Why Do Men Not Read As Much As Women?

About a decade ago, Ian McEwan, a British Author and his son conducted an unscientific experiment. They advertised and began handing out free books one day in the heart of London, UK. Within a few minutes, they had given away 30 novels to women! The women were excited, eager and thankful for the book while the men “frowned in suspicion, or distaste.” The conclusion, wrote McEwan in The Guardian newspaper: “When women stop reading, the novel will be dead.”

Excuse me, what’s that all about? I read, damn it and I would take a free book any day! But wait…maybe I wouldn’t especially if its a chick-lit book. No thanks. Ah ha! Maybe that’s the issue of us men! Are the novels available to the world geared more to women than to men?

I did an internal family poll beginning with my Mother. She mentioned my grandfather also read to her and my uncles. However, he stopped reading to the boys when they became of age. Why was that? Turns out, most of the books got to be too childish and feminine-like for the boys, my mother admitted. My grandfather wanted the boys to do learn to work with their hands and become REAL men, more than read nursery rhymes.  Could this be the beginning of the inevitable less-men-reading-syndrome?

I next asked my father the same question. He later picked up reading but only to attain passing marks in school and to win my mother’s affections. Nice one Dad!

Could these be the reasons? Were we taught at a young age to be macho; manly man; not weaken our appearance before men and women? For what its worth, is this the same stubborn attitude why us guys refuse to read maps or to stop to ask for directions? Ok you’re right…let’s not go there with the latter…
I put the word out to get some answers: Why do men not read books as much as women? The following testimonies ensued:

“I’m tired of people saying Men Don’t Read. Men LOVE to read. I’ve been a reader my whole life. My father is a reader. Most of my male friends are readers. But the more publishing repeats the empty mantra that Men Don’t Read the less they’re going to try to appeal to men, which is where this vicious cycle begins. Publish more books for men and boys” ~ JASON PINTER is the bestselling author of five thriller novels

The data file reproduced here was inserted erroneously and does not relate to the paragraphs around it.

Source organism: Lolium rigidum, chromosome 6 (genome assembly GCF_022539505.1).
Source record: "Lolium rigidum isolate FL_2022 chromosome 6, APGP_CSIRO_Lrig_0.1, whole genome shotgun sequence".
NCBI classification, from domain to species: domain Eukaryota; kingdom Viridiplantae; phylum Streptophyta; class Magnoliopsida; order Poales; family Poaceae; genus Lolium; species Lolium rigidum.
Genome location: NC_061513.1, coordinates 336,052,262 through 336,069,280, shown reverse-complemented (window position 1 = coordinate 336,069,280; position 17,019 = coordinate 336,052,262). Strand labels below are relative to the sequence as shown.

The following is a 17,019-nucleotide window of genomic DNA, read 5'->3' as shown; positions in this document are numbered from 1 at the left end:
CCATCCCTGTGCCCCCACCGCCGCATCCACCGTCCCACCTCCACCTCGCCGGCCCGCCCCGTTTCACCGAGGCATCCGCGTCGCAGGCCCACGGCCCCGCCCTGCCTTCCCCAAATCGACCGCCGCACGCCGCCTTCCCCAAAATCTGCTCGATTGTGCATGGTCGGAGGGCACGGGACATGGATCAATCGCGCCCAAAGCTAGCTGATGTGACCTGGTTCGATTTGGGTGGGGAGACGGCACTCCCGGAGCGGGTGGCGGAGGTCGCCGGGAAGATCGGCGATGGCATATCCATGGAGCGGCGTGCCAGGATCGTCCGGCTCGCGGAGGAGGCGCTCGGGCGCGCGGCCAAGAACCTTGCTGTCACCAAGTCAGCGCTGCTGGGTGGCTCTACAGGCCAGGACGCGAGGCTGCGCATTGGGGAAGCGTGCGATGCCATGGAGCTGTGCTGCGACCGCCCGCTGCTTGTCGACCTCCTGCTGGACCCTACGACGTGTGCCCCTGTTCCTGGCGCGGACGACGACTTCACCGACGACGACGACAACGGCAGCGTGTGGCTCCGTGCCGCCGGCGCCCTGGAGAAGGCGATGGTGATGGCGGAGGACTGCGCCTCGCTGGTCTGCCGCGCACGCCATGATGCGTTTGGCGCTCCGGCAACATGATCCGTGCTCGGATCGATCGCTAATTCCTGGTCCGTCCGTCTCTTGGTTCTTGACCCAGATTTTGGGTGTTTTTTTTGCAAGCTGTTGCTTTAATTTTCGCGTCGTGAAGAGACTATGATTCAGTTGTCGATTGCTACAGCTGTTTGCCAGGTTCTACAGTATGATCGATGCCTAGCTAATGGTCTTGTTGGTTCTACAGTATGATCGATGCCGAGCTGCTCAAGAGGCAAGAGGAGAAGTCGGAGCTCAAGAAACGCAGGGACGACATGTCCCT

“I think Men have more options in today’s society with 21st century technology. It seems some men are more content to read a newspaper than invest time in a book….Otherwise they will abandon it in an instant….now that there are “mash up” books like Pride & Prejudice & Zombies and Emma and the Vampires which introduces people to classic literature with a modern twist to it. These books have inspired more people namely boys and men to read more Jane Austen as a result”~ DB of MVBC

“I think men stopped reading because women started to dominate the market. The women were suppressed for so long that when it because available for them to write–they wrote with women in mind…Less and less, there wasn’t a market for books geared for male interests. The introduction of the television also saved men from having to read a book. A lot of guys still read books but not a lot women are men write with them in mind”.~JV of MVBC

“Allow me to be frank. I admit women are far more willing to spend their time, effort and money on something that can make them feel good and not too much fuss when enjoying it, and, for some, reading is giving them such effect. While men are more into taking actions, doing things, on the go, and reading “freezes” them. Too many times I’ve heard men said that reading is a waste of time, not cool or only for wimps. That’s too bad. Little do they know women nowadays finds men who read attractive. Sexy even.”  ~DS of MVBC

“[MEN] think reading is outdated, 2) There are more books for women than for men, and 3) Their boss won’t let them escape work.” ~Andhyta Fisrselly U (@Afutami)

“I always thought that men who read don’t use to talk about as women do. It is a common thought, at least in some environments, that read is time wasted. But it is supposed to that women can’t help themselves to dream and talk about so although it is an unproductive task *sigh* women are women (sarcasm). I know men who read. In fact, I’m proud to say that I have good examples in my family, but overall the grown of them are quiet readers…” ~AR of MVBC